Re-inventing Thanksgiving Expectations

By Lacey Byrne, Yellowbrick Staff Writer

Thanksgiving is one of my favorite holidays. I’m not sure if it’s because I love sweet potato casserole (minus the marshmallows), homemade cranberry sauce and pumpkin pie or because it’s the only holiday we celebrate that is non-religious and non-materialistic. Probably a little bit of both.

Because my parents divorced when I was young, I’ve spent Thanksgiving with multiple combinations of families and locations, from a great aunt in Texas, step-grandparents in Virginia, a ski lodge in New Hampshire with in-laws, and of course my nuclear family. Now that I’m a parent with a 9 ½ year old and a 3 ½ year old, and I have lots of mom friends with similarly aged kids, I’ve noticed the stress that Thanksgiving can present. The image in our collective minds is that of a nicely dressed table, plenty of warm flavorful food, kids and adults playing football outside, and an exchange of pleasantries. The reality is that Thanksgiving gatherings can be very stressful.

If you are traveling out of town and bringing your kids to your parents’ house or your in-laws’ house who haven’t seen your kids in months, there is bound to be anxiety. Grandparents might expect their grandchildren to run up and hug them and give them kisses. In actuality, a child might be thinking, “Who is this again?” and cling to their parent’s leg instead. Family members may offer unsolicited advice and opinions about your child’s behavior. You might have anxiety because your child will only eat chicken nuggets and you know you’re going to get ‘the look.’

I was recently talking to a friend of mine who was anxious about having her sister’s family over because their child is not able to sit still at the dinner table, and is a very picky eater. She was anticipating her nephew’s parents feeling tense, lecturing their kid to ‘behave’ and looks from grandparents. We came up with what we considered to be a brilliant plan. Why not skip the sit down dinner? Have a buffet set up with tables and chairs available and let people eat at their own pace. Encourage people to wear their normal clothes and not feel obligated to don chinos and J. Crew sweaters. Basically, create a relaxed atmosphere where the mission is just to hang out together.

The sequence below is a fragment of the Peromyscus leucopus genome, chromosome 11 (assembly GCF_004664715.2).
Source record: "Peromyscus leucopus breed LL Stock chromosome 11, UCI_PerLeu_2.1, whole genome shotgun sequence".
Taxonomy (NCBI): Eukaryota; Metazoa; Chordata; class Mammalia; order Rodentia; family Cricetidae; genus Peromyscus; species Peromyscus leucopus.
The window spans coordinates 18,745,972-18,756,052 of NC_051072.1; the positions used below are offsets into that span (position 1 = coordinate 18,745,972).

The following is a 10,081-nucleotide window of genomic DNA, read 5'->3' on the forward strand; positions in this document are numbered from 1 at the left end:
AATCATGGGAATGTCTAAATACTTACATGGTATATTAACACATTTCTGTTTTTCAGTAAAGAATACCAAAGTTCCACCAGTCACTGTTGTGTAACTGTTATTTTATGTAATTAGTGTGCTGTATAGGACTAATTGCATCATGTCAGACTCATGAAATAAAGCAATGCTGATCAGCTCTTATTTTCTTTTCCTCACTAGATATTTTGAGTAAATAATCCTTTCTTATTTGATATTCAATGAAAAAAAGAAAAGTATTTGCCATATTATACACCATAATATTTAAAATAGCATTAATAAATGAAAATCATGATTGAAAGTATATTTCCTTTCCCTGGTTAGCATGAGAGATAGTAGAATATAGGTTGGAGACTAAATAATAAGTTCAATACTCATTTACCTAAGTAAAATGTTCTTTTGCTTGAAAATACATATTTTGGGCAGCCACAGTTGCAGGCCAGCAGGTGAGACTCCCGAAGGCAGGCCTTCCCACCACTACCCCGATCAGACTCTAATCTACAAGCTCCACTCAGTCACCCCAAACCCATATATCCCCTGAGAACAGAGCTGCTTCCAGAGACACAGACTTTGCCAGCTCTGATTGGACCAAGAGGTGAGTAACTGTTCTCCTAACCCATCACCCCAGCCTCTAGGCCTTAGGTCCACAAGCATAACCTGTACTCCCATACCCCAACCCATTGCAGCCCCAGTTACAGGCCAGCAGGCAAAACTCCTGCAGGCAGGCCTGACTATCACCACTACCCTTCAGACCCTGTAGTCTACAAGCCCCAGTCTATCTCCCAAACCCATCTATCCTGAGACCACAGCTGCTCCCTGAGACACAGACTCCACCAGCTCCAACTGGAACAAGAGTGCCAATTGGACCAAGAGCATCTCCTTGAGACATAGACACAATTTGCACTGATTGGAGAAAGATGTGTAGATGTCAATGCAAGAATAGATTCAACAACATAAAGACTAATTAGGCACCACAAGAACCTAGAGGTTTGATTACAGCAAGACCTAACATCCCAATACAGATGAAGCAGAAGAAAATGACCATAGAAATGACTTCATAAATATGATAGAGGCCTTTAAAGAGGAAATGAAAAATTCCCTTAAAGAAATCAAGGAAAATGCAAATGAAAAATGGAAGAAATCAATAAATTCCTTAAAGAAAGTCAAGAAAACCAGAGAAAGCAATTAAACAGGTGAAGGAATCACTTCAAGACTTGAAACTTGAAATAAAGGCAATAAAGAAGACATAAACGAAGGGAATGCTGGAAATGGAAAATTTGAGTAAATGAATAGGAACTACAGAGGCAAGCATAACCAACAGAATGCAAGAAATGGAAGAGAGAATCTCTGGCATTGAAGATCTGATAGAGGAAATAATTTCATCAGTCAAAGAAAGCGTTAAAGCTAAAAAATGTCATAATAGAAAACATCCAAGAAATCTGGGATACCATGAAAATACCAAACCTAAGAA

I’ve always taken the approach that there are lots of things we may feel obligated to do, but in actuality we don’t have to do them. If you always host a huge gathering and you aren’t feeling up to it, don’t do it. Or ask for more help, have less side dishes, or get lost in Pinterest for some fun crafts or activities for the little ones. If you’re bringing your family to someone else’s house and, based on your family dynamics, you are feeling a lot of anxiety, shorten the time there, don’t go, or talk to one of your family members ahead of time. I’ve been guilty of bringing an internal grudge to a Thanksgiving dinner and looking back, realize I should have called the person ahead of time, had a conversation, and let our grievances go.

Thanksgiving is only a few days away, but put yourself and your family’s needs first and be the driver in how you want to spend the holiday. I’ve had so many conversations with friends, acquaintances and family members, as I’m sure you have too, who dread this holiday because of the likely tension and stress. Be bold, create an atmosphere where you can truly feel grateful and blessed. It’ll make the pumpkin pie taste that much better.

– Lacey Byrne, Yellowbrick Staff Writer

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